Aronia berries contain a high level of antioxidants, ployphenois, and anthocyanins which could be used for dealing with inflammation, flu and even could reduce cancer risk
ORAC: The numbers don’t lie
ORAC is – oxygen radical absorbance capacity—as you might guess, it’s a way to measure the number of free radicals that can be absorbed or neutralized by any given food.
Aronia berries have 16,000. To explain better, blueberries have long been seen as an excellent antioxidant, and their ORAC score is 4,669. Elderberries have a score of 14,697, while cranberries have 9,000.
Though ORAC scores depend on the source you refer to and whether or not the food in question has been processed, it is safe to say that Aronia lands on the top.
Their high ORAC scores come from a potent blend of polyphenolic antioxidants including tannins (a subclass of flavonoids present in red wine), catechins, and anthocyanins. The compounds in Aronia have strong antioxidant, radical-scavenging properties. Aronia is unique because of its presence of huge amounts of anthocyanins, tannins, and proanthocyanidins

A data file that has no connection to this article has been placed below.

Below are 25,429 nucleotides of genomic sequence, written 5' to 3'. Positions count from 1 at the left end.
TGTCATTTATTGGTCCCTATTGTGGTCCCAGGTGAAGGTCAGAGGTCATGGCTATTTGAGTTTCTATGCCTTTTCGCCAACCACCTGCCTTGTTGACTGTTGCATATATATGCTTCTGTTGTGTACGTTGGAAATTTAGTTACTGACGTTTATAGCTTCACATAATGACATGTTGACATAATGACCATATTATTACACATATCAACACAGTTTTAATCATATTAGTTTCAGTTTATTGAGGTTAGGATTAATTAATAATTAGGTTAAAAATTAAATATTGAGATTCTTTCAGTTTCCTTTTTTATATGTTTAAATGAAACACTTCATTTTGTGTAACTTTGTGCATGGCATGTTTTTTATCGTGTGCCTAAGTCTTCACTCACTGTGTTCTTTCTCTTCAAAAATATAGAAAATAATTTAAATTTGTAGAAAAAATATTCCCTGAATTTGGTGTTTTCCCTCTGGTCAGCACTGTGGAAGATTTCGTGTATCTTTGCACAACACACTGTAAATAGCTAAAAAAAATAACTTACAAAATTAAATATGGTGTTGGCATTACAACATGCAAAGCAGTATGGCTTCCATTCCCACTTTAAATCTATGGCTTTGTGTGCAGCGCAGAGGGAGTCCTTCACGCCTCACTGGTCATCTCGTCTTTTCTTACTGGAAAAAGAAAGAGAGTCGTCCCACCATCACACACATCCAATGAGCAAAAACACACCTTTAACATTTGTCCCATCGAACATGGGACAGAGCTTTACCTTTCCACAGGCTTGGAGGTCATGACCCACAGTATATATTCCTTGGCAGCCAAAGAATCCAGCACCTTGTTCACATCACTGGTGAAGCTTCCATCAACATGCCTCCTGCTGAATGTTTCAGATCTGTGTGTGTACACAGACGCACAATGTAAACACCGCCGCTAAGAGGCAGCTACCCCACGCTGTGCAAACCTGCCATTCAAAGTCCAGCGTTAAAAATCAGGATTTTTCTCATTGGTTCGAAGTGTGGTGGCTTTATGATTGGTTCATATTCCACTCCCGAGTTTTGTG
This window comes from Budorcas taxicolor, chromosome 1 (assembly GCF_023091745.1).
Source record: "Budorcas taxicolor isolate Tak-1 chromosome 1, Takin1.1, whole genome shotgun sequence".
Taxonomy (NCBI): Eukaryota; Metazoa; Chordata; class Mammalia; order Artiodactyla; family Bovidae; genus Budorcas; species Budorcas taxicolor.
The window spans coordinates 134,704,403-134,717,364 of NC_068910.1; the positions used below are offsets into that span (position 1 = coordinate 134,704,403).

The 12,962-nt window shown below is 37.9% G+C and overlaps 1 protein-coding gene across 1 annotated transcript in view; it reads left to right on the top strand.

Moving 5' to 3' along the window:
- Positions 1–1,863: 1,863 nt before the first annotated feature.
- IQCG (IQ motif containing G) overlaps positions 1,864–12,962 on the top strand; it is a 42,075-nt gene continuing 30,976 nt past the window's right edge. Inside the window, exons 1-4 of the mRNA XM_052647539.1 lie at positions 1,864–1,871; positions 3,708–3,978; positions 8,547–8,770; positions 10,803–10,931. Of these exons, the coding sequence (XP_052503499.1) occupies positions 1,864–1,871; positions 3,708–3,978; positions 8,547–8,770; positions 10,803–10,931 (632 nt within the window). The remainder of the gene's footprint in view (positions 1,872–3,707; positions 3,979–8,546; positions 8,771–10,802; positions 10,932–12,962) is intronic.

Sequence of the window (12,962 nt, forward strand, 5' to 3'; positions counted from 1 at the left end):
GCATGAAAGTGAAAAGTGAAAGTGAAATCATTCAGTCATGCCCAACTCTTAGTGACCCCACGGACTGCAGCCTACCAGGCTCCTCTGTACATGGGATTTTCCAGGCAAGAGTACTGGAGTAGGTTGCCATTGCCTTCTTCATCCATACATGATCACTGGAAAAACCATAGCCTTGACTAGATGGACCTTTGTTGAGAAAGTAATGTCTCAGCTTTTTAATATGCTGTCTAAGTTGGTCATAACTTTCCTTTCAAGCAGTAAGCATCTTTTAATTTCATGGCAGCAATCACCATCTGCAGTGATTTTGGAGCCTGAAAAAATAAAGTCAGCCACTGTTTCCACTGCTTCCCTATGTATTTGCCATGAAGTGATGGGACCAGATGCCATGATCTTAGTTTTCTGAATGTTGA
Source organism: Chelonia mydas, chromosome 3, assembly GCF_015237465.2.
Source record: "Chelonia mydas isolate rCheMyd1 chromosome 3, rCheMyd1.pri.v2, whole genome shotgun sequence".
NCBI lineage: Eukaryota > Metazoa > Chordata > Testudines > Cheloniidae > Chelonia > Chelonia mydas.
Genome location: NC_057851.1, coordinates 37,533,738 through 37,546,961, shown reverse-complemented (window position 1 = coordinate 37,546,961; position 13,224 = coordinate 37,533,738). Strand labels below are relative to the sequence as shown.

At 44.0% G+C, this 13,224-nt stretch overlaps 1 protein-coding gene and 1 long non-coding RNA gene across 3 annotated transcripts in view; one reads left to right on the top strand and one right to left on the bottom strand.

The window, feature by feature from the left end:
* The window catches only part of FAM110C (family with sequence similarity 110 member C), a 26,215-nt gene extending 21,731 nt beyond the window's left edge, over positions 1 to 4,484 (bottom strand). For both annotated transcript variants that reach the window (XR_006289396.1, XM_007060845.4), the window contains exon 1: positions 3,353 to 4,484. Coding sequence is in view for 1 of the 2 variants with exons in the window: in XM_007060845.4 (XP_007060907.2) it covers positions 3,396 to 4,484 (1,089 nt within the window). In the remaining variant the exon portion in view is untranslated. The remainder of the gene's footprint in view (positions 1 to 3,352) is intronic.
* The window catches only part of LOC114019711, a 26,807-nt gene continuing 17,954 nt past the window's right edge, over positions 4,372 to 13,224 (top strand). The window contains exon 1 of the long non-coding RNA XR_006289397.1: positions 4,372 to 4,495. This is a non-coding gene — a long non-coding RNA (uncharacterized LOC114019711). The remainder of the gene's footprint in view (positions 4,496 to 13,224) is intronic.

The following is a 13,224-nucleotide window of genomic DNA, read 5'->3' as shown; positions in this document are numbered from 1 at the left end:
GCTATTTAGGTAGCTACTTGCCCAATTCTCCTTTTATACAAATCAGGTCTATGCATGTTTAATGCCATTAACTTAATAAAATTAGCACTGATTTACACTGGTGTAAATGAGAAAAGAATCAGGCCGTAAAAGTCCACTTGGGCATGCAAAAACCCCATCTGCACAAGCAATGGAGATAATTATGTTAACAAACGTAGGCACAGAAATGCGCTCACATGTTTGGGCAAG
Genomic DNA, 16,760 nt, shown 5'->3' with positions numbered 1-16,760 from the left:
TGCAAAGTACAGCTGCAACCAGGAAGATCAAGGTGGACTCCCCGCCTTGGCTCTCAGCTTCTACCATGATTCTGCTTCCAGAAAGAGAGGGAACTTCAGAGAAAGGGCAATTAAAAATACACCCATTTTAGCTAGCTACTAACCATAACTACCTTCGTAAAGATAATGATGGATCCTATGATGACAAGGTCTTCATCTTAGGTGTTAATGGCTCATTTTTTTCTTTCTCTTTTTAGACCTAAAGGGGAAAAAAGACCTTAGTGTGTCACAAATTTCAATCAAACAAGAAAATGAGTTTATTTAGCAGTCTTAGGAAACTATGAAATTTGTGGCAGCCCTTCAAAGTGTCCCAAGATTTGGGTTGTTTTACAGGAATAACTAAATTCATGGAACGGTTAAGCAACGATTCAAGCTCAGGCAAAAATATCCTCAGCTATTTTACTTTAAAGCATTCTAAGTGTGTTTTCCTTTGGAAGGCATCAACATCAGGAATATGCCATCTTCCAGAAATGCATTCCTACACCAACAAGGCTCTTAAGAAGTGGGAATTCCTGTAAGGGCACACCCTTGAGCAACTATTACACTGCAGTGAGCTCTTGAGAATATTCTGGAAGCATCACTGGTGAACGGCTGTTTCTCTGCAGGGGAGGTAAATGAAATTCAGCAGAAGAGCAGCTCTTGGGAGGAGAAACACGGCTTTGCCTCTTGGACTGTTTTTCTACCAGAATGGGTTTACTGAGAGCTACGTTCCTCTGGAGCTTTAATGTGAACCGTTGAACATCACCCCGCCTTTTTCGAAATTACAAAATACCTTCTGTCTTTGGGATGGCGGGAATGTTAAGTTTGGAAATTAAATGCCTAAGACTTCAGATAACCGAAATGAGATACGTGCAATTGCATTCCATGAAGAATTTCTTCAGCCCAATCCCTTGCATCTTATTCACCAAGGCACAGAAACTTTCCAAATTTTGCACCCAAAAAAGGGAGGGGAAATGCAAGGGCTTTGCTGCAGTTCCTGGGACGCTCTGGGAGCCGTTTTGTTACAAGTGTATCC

What it can help for
It will help with any condition exacerbated by oxidation and inflammation—and that’s a pretty broad range. A recent abstract in the International Journal of Inflammation says, “Inflammation triggered by oxidative stress is the cause of much, perhaps even most, chronic human disease. In such instances, the source of the inflammation is also often imperceptible. This is relevant to the many pervasive chronic diseases that are still responsible for so many human pains.
Bulgarian researchers have a list of specific maladies that Aronia shows efficacy in treating. The list includes an ability to protect the liver and digestive system; fight bacteria and type influenza; normalize carbohydrate metabolism in diabetics; fight cancerous mutations, and decrease toxicity and accumulation of heavy metals. This is why everyone calls it a superfood.
Proper care and feeding
Aronia berries come in a variety of forms. Superberries makes an organic, non-GMO Aronia berry concentrate. They can make one bottle from over seven pounds of the fruit. Sailors always use one tablespoon of concentrate with water and maybe a splash of lemon juice.
A lot of gummy chews are with its taste, which would be quite a healthy upgrade over the vast majority of kids chews currently on the market. Fresh-frozen berries in their natural form are also in the markets. You can use them in smoothies, in cereal, in salads, or on yogurt.
Americans universally can benefit from eating foods with higher ORAC scores—it fights one of the great unseen killers in this country.
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